The Great Vigil of Easter
April 15, 2006
In the Name of God, who gives us life, sets us free, and draws us into the beloved community. Amen.
The Easter Vigil readings speak to us of the three-fold pattern of God’s activity in the world: God gives us life, God sets us free, God draws us into community. This is the way Christians describe their experience of God, symbolized in the mystery of the One God named as Father, Son, and Holy Spirit. Into this Holy Name we will baptize Caroline Jane Freeman Cherry this evening, initiating her into the mystery of this life giving, liberating, community building God.
These lessons serve to remind us of the meaning of baptism and its power to transform our lives. In our tradition, we understand two great sacraments as necessary to salvation: baptism and Eucharist. They are necessary, not in the sense that only those who participate in the ritual acts of baptism and Eucharist can be saved; but that only those who, by God’s grace, discover their true self in community and continually nourish that identity in community can become fully alive and fully free.
The power of baptism lies in its capacity to be such a vehicle of grace, revealing to us our true identity and empowering us with the freedom to embrace this identity. For infants like Caroline, it is our responsibility to be the bearers of this grace for her until she can claim it for herself. Tonight, we commit ourselves to this responsibility on her behalf. It is an awesome responsibility; for we are entrusted with the care of her soul, with aiding her in the journey of discovering her true identity as God’s beloved child.
As we all well know, this is not an easy journey. We grow up and come to self-awareness shaped by all manner of powerful forces, some of which are benevolent, some of which are malevolent, and most of which are mixed at best. This is the body of sin in which we are born, the “old self” as St. Paul calls it, the self that is created by the forces of socialization and biological necessity that never adequately characterize all of who we are and, in fact, can badly deform our sense of self. This old or false self isn’t necessarily bad; in some ways it may, in fact, serve us very well. The problem is that it is at best incomplete, and at worse deceptive.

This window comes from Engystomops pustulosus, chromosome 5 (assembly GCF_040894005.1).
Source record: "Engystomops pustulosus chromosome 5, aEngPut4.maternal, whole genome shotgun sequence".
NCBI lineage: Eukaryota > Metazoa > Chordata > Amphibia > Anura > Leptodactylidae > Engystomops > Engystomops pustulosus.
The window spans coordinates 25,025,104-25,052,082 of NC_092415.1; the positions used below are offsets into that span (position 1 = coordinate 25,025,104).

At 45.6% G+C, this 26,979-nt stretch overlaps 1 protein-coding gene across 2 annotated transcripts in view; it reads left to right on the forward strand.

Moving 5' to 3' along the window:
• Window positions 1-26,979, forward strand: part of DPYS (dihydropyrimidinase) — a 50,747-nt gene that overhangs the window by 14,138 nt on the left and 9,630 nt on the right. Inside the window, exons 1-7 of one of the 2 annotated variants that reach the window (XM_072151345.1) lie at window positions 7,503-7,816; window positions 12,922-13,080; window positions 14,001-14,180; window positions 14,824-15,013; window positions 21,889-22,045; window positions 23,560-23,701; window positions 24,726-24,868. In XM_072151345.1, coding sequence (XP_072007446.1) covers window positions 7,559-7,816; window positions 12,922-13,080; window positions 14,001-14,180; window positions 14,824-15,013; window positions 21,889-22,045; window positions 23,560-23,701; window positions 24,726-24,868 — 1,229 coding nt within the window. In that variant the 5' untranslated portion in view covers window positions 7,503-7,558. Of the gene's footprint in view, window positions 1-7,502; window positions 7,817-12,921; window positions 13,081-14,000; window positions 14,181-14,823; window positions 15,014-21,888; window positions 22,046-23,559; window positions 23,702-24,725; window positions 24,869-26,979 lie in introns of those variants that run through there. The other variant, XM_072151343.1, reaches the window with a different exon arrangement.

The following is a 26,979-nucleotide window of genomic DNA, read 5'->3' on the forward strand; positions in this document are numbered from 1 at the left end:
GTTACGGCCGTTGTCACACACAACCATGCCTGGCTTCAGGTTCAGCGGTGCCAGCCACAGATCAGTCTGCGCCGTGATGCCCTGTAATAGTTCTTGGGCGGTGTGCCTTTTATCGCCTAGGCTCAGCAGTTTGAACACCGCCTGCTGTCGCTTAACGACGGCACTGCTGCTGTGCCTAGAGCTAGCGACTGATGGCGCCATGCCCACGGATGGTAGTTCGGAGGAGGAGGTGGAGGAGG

Paul speaks of this old self as trapped in the body of sin; not sin as a moral category, but sin as a state of alienation from our true identity as God’s beloved children. The structures of the world internalized in our own psyches trap us into patterns of thinking and behaving that draw us away from our original condition of blessing, of life and of freedom. While some of us experience this body of sin more profoundly than others, none of us can escape from it entirely. We all develop a false self to protect us from our fears, both real and imagined, and perpetuate the body of sin by projecting those fears onto others.
So, tonight, we will ritually drown Caroline in the waters of baptism, symbolically putting to death the old self, the body of sin, so that she may rise to new life aware of her true identity as God’s beloved child. This identity is her birthright, sealed by the Holy Spirit in baptism. Caroline, like all of us, is the object of God’s unconditional, deathless love. There is nothing we can or need do to earn this exalted status – it is simply given to us. All we need do is relax into God’s love, letting go of the self of our parental, cultural, and even “Christian” expectations, which may or may not have anything to do with our dignity as children of God.
The death of the false self, letting go of all that separates us from God and one another, is not an event: it is a process. Baptism initiates this life-long process, which we ritually repeat in every celebration of the Eucharist; a process that requires faithful companions who will mirror back that which is of God in us. Tonight we promise to undertake the glorious, holy work of reflecting back to Caroline the image of God that shines in her, and we renew our commitment to do the same for each and all.
Notice that I said, “we.” That “we” is not just Caroline’s parents and godparents: that “we” is all of us. Caroline does not belong to Jackie and Beth. She is not their property. Caroline is part of the body of Christ, a unique and irreplaceable expression of the divine life who belongs to and with all of us.
As much as I love and respect Jackie and Beth, they can’t do this work alone. Trust me, they will need all the help they can get! And besides, why should they get to keep the joy of Caroline all to themselves! God’s love is abundant, overflowing, a fountain welling up in each of us. It demands to be shared. It cannot be contained. It has triumphed even over the grave. It will flow over us and through us, world without end.
Tonight, Caroline will begin the life-long process of dying and rising with Christ, of letting go of fear to rest in God’s love. It is not a linear journey. There will be steps backward, times of slavery, times of exile, requiring renewed liberation and returning home to the promised land of God’s presence. The good news, blessed Caroline, is that in all your journeying you will never be alone: no, never alone. We promise. Amen.